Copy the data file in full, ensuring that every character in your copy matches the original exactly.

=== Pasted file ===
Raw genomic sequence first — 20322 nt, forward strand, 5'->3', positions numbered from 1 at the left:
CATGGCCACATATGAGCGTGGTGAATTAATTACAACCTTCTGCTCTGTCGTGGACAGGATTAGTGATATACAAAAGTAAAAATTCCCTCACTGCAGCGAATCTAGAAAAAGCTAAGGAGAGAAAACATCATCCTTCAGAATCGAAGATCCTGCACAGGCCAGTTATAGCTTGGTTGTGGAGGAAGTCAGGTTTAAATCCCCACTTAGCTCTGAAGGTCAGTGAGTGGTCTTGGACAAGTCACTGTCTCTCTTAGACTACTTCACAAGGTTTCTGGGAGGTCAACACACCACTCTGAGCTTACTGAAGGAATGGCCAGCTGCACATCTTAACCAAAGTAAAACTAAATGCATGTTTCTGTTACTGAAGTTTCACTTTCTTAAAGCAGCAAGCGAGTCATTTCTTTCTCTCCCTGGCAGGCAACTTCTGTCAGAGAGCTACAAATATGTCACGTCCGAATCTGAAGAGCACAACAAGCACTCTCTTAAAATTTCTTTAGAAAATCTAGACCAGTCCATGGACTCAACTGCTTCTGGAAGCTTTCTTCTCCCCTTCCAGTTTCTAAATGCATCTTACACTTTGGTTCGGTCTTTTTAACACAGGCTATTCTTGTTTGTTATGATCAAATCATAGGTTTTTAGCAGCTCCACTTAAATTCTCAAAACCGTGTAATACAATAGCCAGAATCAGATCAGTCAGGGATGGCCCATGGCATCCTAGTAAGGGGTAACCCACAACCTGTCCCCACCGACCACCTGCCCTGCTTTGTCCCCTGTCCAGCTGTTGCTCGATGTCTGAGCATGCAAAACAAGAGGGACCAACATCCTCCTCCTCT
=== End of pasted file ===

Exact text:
Raw genomic sequence first — 20322 nt, forward strand, 5'->3', positions numbered from 1 at the left:
CATGGCCACATATGAGCGTGGTGAATTAATTACAACCTTCTGCTCTGTCGTGGACAGGATTAGTGATATACAAAAGTAAAAATTCCCTCACTGCAGCGAATCTAGAAAAAGCTAAGGAGAGAAAACATCATCCTTCAGAATCGAAGATCCTGCACAGGCCAGTTATAGCTTGGTTGTGGAGGAAGTCAGGTTTAAATCCCCACTTAGCTCTGAAGGTCAGTGAGTGGTCTTGGACAAGTCACTGTCTCTCTTAGACTACTTCACAAGGTTTCTGGGAGGTCAACACACCACTCTGAGCTTACTGAAGGAATGGCCAGCTGCACATCTTAACCAAAGTAAAACTAAATGCATGTTTCTGTTACTGAAGTTTCACTTTCTTAAAGCAGCAAGCGAGTCATTTCTTTCTCTCCCTGGCAGGCAACTTCTGTCAGAGAGCTACAAATATGTCACGTCCGAATCTGAAGAGCACAACAAGCACTCTCTTAAAATTTCTTTAGAAAATCTAGACCAGTCCATGGACTCAACTGCTTCTGGAAGCTTTCTTCTCCCCTTCCAGTTTCTAAATGCATCTTACACTTTGGTTCGGTCTTTTTAACACAGGCTATTCTTGTTTGTTATGATCAAATCATAGGTTTTTAGCAGCTCCACTTAAATTCTCAAAACCGTGTAATACAATAGCCAGAATCAGATCAGTCAGGGATGGCCCATGGCATCCTAGTAAGGGGTAACCCACAACCTGTCCCCACCGACCACCTGCCCTGCTTTGTCCCCTGTCCAGCTGTTGCTCGATGTCTGAGCATGCAAAACAAGAGGGACCAACATCCTCCTCCTCT